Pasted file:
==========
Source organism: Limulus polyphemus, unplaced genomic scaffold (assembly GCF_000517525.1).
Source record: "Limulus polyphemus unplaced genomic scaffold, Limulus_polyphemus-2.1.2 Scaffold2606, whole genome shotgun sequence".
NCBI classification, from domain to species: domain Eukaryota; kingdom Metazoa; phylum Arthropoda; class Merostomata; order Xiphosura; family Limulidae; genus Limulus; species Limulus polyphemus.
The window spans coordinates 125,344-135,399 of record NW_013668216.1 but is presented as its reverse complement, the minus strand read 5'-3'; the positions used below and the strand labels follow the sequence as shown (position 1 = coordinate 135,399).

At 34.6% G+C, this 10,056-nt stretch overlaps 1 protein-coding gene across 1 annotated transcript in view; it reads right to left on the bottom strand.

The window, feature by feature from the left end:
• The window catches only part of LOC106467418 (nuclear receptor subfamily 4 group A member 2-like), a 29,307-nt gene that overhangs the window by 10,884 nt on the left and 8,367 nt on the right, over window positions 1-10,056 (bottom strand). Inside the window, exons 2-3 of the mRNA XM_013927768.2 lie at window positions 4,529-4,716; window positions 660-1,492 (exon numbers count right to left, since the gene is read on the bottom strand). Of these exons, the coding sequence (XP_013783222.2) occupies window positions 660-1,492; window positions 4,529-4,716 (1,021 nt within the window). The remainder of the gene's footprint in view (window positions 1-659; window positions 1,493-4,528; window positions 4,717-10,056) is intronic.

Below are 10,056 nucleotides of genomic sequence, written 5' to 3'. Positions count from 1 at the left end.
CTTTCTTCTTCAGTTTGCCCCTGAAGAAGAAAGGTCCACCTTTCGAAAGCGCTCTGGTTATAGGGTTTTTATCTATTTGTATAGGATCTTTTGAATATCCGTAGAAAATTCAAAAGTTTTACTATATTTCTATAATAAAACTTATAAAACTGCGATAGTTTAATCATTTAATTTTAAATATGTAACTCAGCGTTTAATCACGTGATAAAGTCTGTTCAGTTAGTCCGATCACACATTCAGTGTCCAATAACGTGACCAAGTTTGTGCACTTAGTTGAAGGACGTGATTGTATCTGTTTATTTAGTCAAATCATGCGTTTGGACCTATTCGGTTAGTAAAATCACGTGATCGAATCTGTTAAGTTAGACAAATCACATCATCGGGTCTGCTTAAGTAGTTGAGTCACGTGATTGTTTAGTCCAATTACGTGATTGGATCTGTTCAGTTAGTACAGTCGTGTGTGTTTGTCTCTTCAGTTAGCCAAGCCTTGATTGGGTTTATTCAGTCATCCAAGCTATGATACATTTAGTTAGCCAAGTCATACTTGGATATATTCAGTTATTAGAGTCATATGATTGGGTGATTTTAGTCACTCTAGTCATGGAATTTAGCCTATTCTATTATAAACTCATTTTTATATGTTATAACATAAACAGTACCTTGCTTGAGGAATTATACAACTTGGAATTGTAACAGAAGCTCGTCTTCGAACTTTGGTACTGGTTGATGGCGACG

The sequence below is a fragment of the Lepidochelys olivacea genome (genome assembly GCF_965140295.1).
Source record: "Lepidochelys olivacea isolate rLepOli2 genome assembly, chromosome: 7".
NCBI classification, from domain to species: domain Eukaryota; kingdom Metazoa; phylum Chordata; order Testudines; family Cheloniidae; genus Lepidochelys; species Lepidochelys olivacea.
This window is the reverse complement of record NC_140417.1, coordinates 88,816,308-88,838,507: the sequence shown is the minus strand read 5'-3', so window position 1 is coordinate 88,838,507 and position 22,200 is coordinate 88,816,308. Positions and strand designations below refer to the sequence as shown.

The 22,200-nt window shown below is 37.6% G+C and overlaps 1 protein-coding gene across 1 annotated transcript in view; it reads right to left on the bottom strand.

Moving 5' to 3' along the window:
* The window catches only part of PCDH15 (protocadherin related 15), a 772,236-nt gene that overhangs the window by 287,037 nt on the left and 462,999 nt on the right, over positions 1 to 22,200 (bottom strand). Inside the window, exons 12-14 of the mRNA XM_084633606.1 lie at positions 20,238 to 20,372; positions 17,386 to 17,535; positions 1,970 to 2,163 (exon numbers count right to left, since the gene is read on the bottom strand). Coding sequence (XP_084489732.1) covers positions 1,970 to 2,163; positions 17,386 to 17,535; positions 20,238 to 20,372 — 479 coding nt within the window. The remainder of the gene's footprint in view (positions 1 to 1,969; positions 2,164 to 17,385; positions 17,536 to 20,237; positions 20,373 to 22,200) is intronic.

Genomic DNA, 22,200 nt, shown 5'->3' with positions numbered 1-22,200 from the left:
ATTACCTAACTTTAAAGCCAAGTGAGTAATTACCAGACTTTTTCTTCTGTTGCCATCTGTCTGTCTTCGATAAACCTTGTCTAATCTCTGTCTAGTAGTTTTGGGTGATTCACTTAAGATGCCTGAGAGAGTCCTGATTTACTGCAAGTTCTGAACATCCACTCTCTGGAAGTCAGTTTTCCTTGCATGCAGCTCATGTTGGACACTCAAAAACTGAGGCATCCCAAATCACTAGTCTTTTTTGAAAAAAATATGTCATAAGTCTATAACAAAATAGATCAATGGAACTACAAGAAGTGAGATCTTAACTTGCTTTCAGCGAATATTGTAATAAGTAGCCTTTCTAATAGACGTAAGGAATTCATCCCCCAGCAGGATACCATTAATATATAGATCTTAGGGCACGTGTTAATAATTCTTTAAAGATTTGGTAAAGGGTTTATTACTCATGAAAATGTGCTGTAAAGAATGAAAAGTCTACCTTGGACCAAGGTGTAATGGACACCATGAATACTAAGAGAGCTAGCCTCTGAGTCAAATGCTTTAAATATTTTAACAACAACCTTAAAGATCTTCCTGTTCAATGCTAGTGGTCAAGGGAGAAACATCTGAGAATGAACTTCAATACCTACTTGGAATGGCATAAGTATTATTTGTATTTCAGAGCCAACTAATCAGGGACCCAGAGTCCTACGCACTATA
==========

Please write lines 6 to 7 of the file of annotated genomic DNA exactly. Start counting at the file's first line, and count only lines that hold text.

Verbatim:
The window, feature by feature from the left end:
• The window catches only part of LOC106467418 (nuclear receptor subfamily 4 group A member 2-like), a 29,307-nt gene that overhangs the window by 10,884 nt on the left and 8,367 nt on the right, over window positions 1-10,056 (bottom strand). Inside the window, exons 2-3 of the mRNA XM_013927768.2 lie at window positions 4,529-4,716; window positions 660-1,492 (exon numbers count right to left, since the gene is read on the bottom strand). Of these exons, the coding sequence (XP_013783222.2) occupies window positions 660-1,492; window positions 4,529-4,716 (1,021 nt within the window). The remainder of the gene's footprint in view (window positions 1-659; window positions 1,493-4,528; window positions 4,717-10,056) is intronic.